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UNDP official stresses role of private engagement in development, new era demands more knowledge-sharing and expertise

WashingtonMajor changes in the multilateral landscape have paved the way for new partnerships and a concrete, recognized role for the private sector in development, UNDP Assistant Administrator for External Relations and Advocacy Sigrid Kaag said here.

“The geopolitical and multilateral landscapes have changed, creating new opportunities to partner and co-create,” Kaag told a panel discussion at the Center for Strategic and International Studies (CSIS) Feb. 24. “The development experiences and approaches coming from emerging economies provide new examples and new insights.”

“Meaningful, equitable, inclusive growth requires the active engagement of all partners, and the private sector is critical to job-rich economic growth,” she said. “In many countries, the private sector shares its expertise, access to technology, and innovative practices and tested business models.”

“UNDP’s experience in working with the private sector, in growing inclusive markets, has given us ample experience to build on and apply in our work with all development partners,” she said, citing “tremendous momentum” for accelerating progress toward the anti-poverty Millennium Development Goals (MDGs).

UNDP draws on its legitimacy, neutrality, and global reach to further promote trilateral cooperation and private sector engagement, she said, adding that the agency seeks to foster inclusive markets with jobs and services for the poor, predictable economic bases, and good governance.

‘Revolution in development’

In 2005, UNDP, the US Agency for International Development (USAID), and Government of France launched a study of the role of the private sector in development, Daniel Runde, director of the CSIS Project on Prosperity and Development, said.

The resulting report, “Creating Value for All,” was published in 2008, launched in more than 50 countries, and translated into seven languages. It also prompted UNDP’s “Growing Inclusive Markets” initiative.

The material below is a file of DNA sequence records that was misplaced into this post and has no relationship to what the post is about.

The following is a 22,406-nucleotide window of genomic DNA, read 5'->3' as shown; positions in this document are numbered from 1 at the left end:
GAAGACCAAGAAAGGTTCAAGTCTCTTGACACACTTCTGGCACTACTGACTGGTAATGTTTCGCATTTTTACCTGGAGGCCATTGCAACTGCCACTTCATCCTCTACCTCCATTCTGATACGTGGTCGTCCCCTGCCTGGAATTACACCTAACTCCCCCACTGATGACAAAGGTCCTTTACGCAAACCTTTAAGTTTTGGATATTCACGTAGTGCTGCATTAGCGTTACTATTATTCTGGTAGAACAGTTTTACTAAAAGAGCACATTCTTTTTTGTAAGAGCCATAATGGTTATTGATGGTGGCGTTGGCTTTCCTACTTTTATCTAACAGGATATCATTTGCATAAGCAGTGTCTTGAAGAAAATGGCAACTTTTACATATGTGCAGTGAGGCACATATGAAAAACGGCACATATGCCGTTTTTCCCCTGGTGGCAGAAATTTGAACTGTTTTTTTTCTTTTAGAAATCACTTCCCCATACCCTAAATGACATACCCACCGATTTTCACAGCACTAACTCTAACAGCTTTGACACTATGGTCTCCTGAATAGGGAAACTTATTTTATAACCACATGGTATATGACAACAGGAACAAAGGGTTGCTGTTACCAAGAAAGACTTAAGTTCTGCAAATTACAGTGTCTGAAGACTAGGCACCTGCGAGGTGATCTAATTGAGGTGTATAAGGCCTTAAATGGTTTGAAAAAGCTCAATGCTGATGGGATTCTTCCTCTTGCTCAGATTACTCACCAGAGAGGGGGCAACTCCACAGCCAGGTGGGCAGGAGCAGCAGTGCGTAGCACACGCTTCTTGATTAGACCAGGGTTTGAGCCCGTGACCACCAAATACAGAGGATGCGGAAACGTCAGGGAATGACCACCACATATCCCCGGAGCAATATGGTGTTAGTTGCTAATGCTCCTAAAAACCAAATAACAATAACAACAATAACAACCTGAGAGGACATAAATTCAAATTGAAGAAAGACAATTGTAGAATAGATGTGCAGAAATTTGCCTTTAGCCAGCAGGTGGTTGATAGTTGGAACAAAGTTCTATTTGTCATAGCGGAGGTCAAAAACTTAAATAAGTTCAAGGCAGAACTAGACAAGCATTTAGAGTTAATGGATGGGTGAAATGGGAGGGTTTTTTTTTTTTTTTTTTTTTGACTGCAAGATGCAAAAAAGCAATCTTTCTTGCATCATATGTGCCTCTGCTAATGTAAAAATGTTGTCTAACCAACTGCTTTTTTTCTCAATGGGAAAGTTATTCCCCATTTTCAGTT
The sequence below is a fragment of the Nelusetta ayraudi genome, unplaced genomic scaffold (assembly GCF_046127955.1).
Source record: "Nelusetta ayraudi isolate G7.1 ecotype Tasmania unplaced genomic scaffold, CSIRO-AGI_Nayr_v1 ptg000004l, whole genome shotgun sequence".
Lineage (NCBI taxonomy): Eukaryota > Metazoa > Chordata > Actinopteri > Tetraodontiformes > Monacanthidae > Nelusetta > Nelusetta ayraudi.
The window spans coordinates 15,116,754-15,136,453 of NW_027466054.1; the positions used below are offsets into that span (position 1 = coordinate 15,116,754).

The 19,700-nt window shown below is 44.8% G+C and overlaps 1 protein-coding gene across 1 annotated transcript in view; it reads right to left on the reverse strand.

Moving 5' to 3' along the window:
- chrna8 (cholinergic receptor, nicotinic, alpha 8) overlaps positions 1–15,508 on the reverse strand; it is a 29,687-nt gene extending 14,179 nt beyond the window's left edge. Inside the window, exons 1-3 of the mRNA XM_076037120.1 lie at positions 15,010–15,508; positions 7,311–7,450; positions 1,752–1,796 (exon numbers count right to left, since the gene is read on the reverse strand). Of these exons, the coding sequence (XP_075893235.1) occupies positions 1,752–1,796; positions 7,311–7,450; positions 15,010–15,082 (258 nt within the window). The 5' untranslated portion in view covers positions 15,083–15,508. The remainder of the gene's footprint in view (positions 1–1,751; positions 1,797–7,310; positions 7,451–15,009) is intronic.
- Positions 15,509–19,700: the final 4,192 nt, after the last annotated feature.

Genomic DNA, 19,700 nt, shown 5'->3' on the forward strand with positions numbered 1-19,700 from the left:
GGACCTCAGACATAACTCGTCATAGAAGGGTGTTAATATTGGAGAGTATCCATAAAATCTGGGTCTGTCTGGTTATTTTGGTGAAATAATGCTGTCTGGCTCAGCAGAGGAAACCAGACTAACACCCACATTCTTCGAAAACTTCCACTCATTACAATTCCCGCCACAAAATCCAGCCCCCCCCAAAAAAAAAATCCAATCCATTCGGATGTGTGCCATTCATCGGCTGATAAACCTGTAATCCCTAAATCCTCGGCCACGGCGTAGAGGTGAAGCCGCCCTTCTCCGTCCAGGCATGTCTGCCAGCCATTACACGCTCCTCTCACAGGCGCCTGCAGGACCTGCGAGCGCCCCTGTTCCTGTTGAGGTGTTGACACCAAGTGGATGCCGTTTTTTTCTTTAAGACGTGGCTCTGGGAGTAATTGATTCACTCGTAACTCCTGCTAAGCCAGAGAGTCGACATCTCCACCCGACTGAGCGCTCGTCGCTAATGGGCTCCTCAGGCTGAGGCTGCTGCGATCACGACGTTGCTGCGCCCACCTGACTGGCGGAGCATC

“You have something [here] that has caused a real revolution in development,” Runde said. “Having the UN say that private sector-led development is important really means something, because the UN can reach folks other people can’t.”

The Growing Inclusive Markets initiative comprises 28 business schools in developing countries along with other partners to build and share knowledge related to private sector effectiveness among low-income populations and to develop capacity. UNDP also hosts a multi-partner initiative, the Business Call to Action(BCtA), which challenges companies to develop innovative business models with commercial and development outcomes.

Emerging economies play a key role

The 34-member Organisation for Economic Cooperation and Development (OECD) now includes Mexico, Chile, Israel, the Republic of Korea, and Turkey. Such emerging economies are now partners in shaping and implementing development policy, Kaag said.

Middle-income countries with growing economies are clear in their demand for cutting-edge knowledge and tested expertise to develop equitably and create opportunities for the present and future, she said. “The Arab Spring has taught us a number of valuable lessons in this respect. Employment and employability remain driving forces in society,” she said.

In March 2011, UNDP and the Government of Turkey opened the Istanbul International Center for Private Sector in Development. The Istanbul center supports inclusive, competitive markets and business models that engage poor people into value chains as producers, employees, consumers, and entrepreneurs, with the end goal of economic development.

Opening the center, UNDP Administrator Helen Clark cited “outstanding examples of inclusive approaches in Turkey and other countries in the broad UNDP region of transition in Europe and Central Asia,” such as a textile industry entrepreneur who invested in poorer regions.

“Through lower labor costs, and with government incentives, this business became profitable and generated new jobs and opportunities, especially for local women,” Clark said. “The private sector itself has a critical role to play in fostering inclusive growth.”

UNDP has meanwhile signed new partnership agreements with Brazil, China, Turkey, Mexico, and South Africa, committing to work together to support other developing countries to meet development challenges.